JH: Have there been any other "Aha!" moments throughout your career that stand out as clearly as that one?
JC: Yeah. You asked about the research process. I did the little thing on health insurance recently; it was just a set of little hobby pieces, because I do finance normally. It was during Hillary-care, that whole brouhaha. I remember I was walking into work, I’d read the newspaper about, “Oh, these poor people with their pre-existing conditions,” and I remember it: I was walking past the park on 54th Street, and there it was—“Bing! Wait, I’ve got it.”
You can solve the pre-existing condition problem if people could buy insurance on their premiums, so that when your premiums go up, that’s an insurable event, just as if your house burned down. Bingo! There’s the idea, went into the office, wrote it down. It took me months to write the paper, solve all the problems, get it published, address the thing.
It’s not the idea—I get an idea like that every single morning. That one, I remember working it, and the about five ways I was wrong in my first hunch, and all the different things. That’s how it works.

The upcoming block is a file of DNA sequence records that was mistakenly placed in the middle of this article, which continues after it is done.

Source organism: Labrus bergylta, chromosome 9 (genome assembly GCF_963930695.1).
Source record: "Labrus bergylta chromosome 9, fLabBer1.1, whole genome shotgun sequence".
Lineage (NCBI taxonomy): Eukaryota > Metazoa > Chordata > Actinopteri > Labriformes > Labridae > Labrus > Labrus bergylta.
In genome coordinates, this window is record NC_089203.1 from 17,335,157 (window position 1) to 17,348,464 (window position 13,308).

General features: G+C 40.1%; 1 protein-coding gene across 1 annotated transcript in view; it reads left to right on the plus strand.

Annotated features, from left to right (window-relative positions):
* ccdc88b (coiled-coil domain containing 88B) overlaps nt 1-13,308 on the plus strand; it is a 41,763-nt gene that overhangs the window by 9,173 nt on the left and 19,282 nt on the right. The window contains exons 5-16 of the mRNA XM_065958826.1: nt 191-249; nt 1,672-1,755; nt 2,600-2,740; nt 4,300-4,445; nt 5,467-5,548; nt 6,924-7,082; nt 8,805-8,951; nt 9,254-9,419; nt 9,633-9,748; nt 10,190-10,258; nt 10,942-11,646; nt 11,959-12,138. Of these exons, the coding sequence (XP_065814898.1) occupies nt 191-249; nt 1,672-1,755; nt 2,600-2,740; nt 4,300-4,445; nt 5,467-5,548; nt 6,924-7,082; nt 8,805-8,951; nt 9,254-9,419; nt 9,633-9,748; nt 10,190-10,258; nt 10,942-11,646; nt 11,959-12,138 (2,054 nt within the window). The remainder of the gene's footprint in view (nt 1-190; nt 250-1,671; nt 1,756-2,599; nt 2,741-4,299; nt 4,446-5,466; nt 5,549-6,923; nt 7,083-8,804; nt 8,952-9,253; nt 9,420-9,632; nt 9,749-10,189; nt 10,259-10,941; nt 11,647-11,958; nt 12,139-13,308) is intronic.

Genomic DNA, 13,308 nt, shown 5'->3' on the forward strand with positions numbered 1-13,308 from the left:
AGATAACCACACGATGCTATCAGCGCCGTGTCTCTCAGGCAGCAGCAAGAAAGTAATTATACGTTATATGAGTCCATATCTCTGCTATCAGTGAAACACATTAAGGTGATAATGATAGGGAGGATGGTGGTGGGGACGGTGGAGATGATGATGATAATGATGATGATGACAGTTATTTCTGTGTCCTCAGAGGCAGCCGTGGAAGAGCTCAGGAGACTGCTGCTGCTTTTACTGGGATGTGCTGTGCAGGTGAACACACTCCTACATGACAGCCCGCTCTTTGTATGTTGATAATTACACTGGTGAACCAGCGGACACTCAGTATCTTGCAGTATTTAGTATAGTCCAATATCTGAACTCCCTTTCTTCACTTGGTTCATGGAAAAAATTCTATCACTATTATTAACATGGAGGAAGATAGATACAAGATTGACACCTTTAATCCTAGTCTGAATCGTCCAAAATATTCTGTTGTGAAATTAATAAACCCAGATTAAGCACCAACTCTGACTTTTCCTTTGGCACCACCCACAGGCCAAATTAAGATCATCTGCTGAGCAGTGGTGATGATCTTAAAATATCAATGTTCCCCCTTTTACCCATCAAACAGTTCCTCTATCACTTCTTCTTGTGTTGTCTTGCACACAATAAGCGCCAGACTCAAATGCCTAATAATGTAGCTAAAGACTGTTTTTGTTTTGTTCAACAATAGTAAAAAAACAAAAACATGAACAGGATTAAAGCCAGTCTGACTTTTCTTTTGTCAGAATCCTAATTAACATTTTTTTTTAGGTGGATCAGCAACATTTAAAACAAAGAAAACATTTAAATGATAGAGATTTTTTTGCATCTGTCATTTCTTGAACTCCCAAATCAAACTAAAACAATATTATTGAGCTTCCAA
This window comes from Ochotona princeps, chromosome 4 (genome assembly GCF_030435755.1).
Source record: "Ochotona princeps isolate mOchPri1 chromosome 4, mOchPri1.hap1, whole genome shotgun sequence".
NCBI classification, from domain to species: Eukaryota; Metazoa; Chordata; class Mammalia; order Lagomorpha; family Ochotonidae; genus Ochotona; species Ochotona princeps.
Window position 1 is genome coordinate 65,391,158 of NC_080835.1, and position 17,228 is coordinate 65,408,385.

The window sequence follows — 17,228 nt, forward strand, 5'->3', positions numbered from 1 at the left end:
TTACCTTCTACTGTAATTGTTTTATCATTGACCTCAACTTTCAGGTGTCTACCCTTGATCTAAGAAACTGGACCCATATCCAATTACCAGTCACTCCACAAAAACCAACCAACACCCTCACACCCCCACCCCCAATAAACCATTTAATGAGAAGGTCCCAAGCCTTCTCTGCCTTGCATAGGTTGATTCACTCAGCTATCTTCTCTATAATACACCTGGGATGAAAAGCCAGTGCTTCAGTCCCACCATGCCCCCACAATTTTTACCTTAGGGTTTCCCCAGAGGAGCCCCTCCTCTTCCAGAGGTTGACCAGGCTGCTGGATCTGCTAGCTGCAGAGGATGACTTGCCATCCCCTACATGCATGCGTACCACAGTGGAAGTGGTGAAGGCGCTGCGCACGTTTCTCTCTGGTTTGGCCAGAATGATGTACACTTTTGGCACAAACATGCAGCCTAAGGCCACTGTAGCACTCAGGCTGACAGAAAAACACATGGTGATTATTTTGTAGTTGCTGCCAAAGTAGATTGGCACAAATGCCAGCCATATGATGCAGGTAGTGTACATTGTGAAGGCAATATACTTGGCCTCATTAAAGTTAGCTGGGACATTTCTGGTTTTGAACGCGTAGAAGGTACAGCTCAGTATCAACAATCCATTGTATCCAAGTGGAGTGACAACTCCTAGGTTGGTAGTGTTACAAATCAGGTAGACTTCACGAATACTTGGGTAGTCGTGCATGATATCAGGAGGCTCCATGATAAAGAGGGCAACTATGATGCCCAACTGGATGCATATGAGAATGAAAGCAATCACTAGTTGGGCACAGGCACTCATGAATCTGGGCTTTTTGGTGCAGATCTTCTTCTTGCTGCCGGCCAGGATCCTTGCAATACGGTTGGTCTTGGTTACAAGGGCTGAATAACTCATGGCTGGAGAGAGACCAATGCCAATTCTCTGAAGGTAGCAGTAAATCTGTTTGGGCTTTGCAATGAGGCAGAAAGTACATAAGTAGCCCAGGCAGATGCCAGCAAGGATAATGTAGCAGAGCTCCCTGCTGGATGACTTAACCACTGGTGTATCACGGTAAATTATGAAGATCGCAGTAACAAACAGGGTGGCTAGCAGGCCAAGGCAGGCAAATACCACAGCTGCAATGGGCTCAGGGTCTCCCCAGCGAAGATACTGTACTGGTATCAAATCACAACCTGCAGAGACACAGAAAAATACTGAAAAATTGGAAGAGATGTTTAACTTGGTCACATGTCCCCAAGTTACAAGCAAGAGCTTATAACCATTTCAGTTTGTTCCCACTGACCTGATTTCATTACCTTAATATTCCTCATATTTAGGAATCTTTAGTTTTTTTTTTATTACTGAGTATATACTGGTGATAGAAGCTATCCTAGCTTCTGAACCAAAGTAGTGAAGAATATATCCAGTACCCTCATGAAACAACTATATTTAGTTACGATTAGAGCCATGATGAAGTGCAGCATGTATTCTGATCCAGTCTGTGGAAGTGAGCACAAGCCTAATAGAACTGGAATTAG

JH: To finish up quickly: What was the best advice anyone gave to you while you were a student, or the worst advice? Whichever comes to mind readily.
JC: The worst advice I ever got was by a very-well intentioned advisor, who I won’t name because he’s someone I respect tremendously. And he said, “Don’t go to Chicago—you might end up spending your life there.” [Laughs] So there’s some advice that I’m really glad I did not take.
What I want to end on is what’s great about working here. It’s not so much about advice one way or the other. My time here has been built tremendously on this institution. Everything I’ve been able to do is because I am able to run around to people’s offices, and they give willingly of their time and tell me how things work, and ideas pop out from that. And nothing that I’ve done here would have ever happened if I’d been anywhere else. This is a magic place.
JH: And you really mean “anywhere else”?
JC: I am perfectly clear that nothing I have ever written would ever have happened if I had been somewhere else. Because I can remember all the little moments when I’m in Gene Fama’s office, or Lars Hansen’s; or my first paper, Bob Lucas just said something to me after a coffee, and bingo! He had it exactly right, and I was able to work that out. It’s not all that often. Once every couple weeks, there’ll be a little spark. Without those little sparks, I would be nothing.